These three markers include a cryptic postscript that proved difficult to interpret, as was the 1924 date. For years this postscript was a mystery to trail researchers, and several interpretations of what it says were suggested including “bacon colic,” as a possible cause of death, or “Bogan County” as her place of origin, but nothing really made any sense.
I now think the phrase is the name of the person who inscribed the three secondary markers, a Bogdan Cosic—the “S” is backwards—who, immigration records show, came to America in 1907 to settle in Rock Springs, Wyo. The immigration officials apparently spelled his name wrong: “Bogdan” instead of “Bogan.”
Cosic must have become a history buff, since it seems he went to the Thomas grave in 1924, collected the original marker, and left at least two of the replacements he had inscribed, signed and dated by himself, but all this is speculation. Emil Kopak of Oshkosh, Neb., photographed the grave and these two markers in 1930.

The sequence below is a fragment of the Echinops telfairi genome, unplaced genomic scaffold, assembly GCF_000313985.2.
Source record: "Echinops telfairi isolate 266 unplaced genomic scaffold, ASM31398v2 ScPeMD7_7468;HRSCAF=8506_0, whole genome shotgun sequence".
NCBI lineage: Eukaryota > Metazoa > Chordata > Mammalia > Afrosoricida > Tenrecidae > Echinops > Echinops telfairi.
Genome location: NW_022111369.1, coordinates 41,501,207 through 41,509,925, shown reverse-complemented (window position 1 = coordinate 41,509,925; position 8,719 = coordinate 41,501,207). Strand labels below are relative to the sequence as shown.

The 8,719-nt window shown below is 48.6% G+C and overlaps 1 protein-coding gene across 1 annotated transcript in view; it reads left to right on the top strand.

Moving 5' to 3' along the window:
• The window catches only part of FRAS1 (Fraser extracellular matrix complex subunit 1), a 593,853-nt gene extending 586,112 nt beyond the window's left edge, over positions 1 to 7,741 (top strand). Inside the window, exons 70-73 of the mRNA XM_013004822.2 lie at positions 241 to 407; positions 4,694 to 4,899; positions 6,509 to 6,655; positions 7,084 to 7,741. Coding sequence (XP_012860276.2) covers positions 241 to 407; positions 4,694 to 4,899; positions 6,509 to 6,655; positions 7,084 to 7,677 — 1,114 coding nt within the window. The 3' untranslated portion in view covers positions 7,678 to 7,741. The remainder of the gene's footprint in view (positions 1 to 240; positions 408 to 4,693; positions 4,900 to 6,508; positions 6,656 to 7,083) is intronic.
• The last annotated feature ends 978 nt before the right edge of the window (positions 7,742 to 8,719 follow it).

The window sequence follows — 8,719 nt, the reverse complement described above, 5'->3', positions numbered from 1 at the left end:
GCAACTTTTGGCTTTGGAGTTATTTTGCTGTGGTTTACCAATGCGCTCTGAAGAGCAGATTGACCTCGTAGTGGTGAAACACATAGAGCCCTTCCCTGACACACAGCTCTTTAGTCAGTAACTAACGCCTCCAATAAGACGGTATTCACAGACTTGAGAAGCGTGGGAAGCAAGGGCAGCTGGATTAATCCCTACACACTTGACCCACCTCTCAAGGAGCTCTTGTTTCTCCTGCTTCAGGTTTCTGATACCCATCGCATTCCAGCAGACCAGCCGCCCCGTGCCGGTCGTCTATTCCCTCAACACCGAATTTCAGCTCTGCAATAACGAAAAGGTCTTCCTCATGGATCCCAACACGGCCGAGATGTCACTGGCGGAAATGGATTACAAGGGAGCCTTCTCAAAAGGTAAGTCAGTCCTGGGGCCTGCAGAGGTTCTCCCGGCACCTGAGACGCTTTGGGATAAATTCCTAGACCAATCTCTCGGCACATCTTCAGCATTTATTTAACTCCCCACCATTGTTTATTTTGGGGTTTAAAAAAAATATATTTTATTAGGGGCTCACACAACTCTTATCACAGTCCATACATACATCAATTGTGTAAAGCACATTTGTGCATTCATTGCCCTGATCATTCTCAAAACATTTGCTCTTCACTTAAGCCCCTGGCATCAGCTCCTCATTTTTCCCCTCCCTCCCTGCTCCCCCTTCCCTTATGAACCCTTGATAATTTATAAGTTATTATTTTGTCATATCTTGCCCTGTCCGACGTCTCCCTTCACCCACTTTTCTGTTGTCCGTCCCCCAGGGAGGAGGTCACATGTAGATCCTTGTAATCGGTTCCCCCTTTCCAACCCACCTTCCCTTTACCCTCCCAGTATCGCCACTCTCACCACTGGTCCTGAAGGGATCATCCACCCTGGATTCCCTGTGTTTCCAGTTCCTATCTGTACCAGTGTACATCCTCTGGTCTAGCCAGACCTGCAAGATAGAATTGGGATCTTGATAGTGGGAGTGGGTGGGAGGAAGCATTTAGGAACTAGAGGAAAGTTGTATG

This convoluted story of Thomas grave markers received a happy ending when curator Randy Wise at the Lander Pioneer Museum rediscovered in storage what is assuredly the original headstone. The inscriptions on the replica markers were found to exactly match the inscription on the original grave marker, inscribed and placed over the Sarah Thomas grave on June 29, 1854. Whoever Bogan Cosic was, we owe him a debt of gratitude, along with the Lander Museum, for preserving this historic artifact.